US5865975A (en) * 1995-06-06 1999-02-02 Academy Of Applied Science Automatic protein and/or DNA analysis system and method
US5876933A (en) * 1994-09-29 1999-03-02 Perlin; Mark W. Method and system for genotyping
US5887074A (en) * 1996-12-13 1999-03-23 Siemens Corporate Research, Inc. Local principal component based method for detecting activation signals in functional MR images
US5916747A (en) * 1995-06-30 1999-06-29 Visible Genetics Inc. Method and apparatus for alignment of signals for use in DNA based-calling
US5945284A (en) * 1997-05-27 1999-08-31 The Perkin-Elmer Corporation Length determination of nucleic acid repeat sequences by discontinuous primer extension
US5970164A (en) * 1994-08-11 1999-10-19 Sophisview Technologies, Ltd. System and method for diagnosis of living tissue diseases
US5981190A (en) * 1997-01-08 1999-11-09 Ontogeny, Inc. Analysis of gene expression, methods and reagents therefor
US5980096A (en) * 1995-01-17 1999-11-09 Intertech Ventures, Ltd. Computer-based system, methods and graphical interface for information storage, modeling and stimulation of complex systems
US5989835A (en) * 1997-02-27 1999-11-23 Cellomics, Inc. System for cell-based screening
US6040176A (en) * 1992-01-27 2000-03-21 Icos Corporation Antibodies to ICAM-related protein
US6054270A (en) * 1988-05-03 2000-04-25 Oxford Gene Technology Limited Analying polynucleotide sequences
US6103479A (en) * 1996-05-30 2000-08-15 Cellomics, Inc. Miniaturized cell array methods and apparatus for cell-based screening
US6127129A (en) * 1999-05-04 2000-10-03 Wisconsin Alumni Research Foundation Process to create biomolecule and/or cellular arrays on metal surfaces and product produced thereby
US6150179A (en) * 1995-03-31 2000-11-21 Curagen Corporation Method of using solid state NMR to measure distances between nuclei in compounds attached to a surface
US6185561B1 (en) * 1998-09-17 2001-02-06 Affymetrix, Inc. Method and apparatus for providing and expression data mining database
US6223186B1 (en) * 1998-05-04 2001-04-24 Incyte Pharmaceuticals, Inc. System and method for a precompiled database for biomolecular sequence information
US6222093B1 (en) * 1998-12-28 2001-04-24 Rosetta Inpharmatics, Inc. Methods for determining therapeutic index from gene expression profiles
US6226542B1 (en) * 1998-07-24 2001-05-01 Biosense, Inc. Three-dimensional reconstruction of intrabody organs
US6245517B1 (en) * 1998-09-29 2001-06-12 The United States Of America As Represented By The Department Of Health And Human Services Ratio-based decisions and the quantitative analysis of cDNA micro-array images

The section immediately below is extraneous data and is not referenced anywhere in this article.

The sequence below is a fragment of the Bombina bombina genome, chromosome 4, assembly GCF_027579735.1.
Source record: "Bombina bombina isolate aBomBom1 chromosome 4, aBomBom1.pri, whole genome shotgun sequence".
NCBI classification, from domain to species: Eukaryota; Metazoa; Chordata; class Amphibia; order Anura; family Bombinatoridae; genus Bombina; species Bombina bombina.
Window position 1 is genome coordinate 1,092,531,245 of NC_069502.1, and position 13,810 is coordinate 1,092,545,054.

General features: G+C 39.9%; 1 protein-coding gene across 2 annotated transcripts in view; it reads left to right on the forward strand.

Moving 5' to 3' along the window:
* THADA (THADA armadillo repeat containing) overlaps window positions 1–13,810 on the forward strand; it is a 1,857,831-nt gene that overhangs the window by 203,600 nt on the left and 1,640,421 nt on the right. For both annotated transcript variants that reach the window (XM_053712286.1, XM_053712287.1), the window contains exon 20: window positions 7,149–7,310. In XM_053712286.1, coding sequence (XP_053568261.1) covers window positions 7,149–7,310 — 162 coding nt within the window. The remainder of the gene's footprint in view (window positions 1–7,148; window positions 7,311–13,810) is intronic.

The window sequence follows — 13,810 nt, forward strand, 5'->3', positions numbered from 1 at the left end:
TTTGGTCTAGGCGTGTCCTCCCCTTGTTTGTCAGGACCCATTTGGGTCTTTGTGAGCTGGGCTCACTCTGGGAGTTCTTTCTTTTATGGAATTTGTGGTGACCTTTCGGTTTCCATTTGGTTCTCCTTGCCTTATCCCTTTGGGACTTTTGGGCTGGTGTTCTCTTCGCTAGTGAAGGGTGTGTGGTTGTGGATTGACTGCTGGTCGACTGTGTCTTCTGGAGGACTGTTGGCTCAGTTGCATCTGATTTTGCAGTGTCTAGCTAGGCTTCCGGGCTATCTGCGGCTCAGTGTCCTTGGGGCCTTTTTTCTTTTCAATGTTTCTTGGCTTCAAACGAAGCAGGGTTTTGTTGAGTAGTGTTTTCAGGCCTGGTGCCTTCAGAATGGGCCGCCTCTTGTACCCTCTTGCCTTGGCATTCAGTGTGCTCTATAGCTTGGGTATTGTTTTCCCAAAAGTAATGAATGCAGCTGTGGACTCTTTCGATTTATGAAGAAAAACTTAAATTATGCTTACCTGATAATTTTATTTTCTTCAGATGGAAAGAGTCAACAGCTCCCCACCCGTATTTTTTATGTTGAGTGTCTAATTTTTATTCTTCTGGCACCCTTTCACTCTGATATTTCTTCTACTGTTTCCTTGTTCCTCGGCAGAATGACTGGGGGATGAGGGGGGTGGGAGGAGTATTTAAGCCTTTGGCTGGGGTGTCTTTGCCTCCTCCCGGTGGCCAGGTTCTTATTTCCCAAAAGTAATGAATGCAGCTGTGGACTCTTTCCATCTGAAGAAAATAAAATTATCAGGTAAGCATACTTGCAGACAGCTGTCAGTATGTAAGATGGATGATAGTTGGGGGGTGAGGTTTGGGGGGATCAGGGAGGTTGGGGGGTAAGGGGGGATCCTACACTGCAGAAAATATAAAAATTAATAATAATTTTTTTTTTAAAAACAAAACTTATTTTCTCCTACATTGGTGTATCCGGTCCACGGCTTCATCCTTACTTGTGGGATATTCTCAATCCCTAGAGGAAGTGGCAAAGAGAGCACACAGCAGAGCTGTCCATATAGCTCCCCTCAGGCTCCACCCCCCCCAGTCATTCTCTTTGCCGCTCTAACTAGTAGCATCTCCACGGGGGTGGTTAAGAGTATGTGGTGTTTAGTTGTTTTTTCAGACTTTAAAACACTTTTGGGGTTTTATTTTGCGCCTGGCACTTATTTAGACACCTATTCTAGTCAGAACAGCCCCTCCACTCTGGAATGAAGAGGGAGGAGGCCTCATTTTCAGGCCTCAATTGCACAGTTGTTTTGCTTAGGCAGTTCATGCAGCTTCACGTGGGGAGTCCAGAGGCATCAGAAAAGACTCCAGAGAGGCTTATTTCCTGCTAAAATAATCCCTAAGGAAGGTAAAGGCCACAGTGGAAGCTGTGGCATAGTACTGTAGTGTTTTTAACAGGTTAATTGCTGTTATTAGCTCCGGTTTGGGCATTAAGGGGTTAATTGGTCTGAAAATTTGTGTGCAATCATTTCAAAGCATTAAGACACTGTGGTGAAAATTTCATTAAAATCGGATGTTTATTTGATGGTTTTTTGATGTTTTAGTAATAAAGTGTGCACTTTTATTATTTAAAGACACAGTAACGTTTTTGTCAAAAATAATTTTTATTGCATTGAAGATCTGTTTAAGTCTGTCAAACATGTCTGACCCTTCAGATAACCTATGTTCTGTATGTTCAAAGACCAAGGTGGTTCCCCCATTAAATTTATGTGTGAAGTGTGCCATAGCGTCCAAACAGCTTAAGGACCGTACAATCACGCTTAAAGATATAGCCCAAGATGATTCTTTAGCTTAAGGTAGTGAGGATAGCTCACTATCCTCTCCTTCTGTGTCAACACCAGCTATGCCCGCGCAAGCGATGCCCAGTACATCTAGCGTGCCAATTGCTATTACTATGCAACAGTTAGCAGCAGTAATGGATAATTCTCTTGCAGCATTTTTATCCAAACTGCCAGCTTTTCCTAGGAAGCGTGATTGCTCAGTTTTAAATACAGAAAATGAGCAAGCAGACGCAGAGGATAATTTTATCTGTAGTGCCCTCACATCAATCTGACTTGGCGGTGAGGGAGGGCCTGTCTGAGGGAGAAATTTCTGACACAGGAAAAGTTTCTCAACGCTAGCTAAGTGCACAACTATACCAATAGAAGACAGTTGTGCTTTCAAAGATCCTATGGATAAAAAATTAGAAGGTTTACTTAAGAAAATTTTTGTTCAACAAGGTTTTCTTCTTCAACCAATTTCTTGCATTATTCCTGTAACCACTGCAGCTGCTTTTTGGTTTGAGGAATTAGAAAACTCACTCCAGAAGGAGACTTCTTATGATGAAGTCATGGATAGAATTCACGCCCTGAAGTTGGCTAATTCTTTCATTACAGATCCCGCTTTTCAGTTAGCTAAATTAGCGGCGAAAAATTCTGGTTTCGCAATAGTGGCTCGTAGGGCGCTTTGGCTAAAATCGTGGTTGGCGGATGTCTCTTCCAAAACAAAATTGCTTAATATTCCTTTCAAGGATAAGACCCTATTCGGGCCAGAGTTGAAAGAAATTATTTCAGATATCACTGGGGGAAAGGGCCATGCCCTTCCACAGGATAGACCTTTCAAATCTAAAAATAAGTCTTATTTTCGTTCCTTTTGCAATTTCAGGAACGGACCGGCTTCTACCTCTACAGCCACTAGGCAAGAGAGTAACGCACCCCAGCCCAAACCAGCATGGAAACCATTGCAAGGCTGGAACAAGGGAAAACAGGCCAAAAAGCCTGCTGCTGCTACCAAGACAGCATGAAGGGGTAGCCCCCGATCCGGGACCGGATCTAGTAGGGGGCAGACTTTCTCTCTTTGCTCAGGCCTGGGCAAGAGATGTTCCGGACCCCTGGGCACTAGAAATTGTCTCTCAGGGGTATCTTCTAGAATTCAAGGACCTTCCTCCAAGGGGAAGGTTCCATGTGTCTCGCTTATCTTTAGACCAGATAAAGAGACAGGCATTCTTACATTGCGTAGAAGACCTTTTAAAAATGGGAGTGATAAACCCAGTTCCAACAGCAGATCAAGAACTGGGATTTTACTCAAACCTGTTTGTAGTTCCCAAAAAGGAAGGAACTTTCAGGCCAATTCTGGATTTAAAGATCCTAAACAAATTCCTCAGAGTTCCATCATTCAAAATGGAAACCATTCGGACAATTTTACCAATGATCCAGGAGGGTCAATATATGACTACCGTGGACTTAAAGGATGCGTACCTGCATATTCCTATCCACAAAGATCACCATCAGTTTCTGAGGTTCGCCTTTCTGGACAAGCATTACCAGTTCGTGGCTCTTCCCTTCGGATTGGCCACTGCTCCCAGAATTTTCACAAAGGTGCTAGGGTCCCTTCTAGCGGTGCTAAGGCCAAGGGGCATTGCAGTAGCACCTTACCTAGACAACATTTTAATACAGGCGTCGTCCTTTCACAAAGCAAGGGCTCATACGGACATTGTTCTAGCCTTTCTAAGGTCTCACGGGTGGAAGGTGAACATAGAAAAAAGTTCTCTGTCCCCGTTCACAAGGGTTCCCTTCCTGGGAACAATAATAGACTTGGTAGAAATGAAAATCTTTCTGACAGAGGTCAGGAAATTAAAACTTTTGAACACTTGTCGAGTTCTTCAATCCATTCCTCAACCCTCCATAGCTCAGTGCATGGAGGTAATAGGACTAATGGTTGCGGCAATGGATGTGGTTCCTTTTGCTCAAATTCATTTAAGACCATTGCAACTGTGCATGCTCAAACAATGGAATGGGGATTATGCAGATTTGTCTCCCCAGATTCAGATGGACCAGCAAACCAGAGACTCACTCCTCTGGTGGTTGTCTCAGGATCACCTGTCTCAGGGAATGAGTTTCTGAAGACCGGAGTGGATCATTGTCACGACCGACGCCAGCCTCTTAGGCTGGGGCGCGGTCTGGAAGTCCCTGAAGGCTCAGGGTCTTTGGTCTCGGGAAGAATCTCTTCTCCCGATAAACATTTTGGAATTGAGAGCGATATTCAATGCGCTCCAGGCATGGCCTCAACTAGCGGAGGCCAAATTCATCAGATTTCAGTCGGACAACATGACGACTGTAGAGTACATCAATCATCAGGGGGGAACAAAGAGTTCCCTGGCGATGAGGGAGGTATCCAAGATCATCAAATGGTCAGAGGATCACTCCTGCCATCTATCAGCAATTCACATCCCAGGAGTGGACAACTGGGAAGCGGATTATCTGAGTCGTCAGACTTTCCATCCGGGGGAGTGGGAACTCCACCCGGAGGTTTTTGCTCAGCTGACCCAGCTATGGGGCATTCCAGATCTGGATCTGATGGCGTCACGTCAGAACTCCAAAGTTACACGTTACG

US6251601B1 (en) * 1999-02-02 2001-06-26 Vysis, Inc. Simultaneous measurement of gene expression and genomic abnormalities using nucleic acid microarrays
US6263092B1 (en) * 1996-07-10 2001-07-17 R2 Technology, Inc. Method and apparatus for fast detection of spiculated lesions in digital mammograms
US6263287B1 (en) * 1998-11-12 2001-07-17 Scios Inc. Systems for the analysis of gene expression data
US6301378B1 (en) * 1997-06-03 2001-10-09 R2 Technology, Inc. Method and apparatus for automated detection of masses in digital mammograms
US6303301B1 (en) * 1997-01-13 2001-10-16 Affymetrix, Inc. Expression monitoring for gene function identification
US6308170B1 (en) * 1997-07-25 2001-10-23 Affymetrix Inc. Gene expression and evaluation system
US6345115B1 (en) * 1997-08-07 2002-02-05 Imaging Research, Inc. Digital imaging system for assays in well plates, gels and blots
US6349144B1 (en) * 1998-02-07 2002-02-19 Biodiscovery, Inc. Automated DNA array segmentation and analysis
US6351712B1 (en) * 1998-12-28 2002-02-26 Rosetta Inpharmatics, Inc. Statistical combining of cell expression profiles
US6362004B1 (en) * 1999-11-09 2002-03-26 Packard Biochip Technologies, Llc Apparatus and method for using fiducial marks on a microarray substrate
US6362832B1 (en) * 1999-09-01 2002-03-26 Packard Bioscience Company Method and system for overlaying at least three microarray images to obtain a multicolor composite image
US6381058B2 (en) * 1996-08-16 2002-04-30 Imaging Research, Inc. Digital imaging system for assays in well plates, gels and blots
US20020052882A1 (en) * 2000-07-07 2002-05-02 Seth Taylor Method and apparatus for visualizing complex data sets
US6453241B1 (en) * 1998-12-23 2002-09-17 Rosetta Inpharmatics, Inc. Method and system for analyzing biological response signal data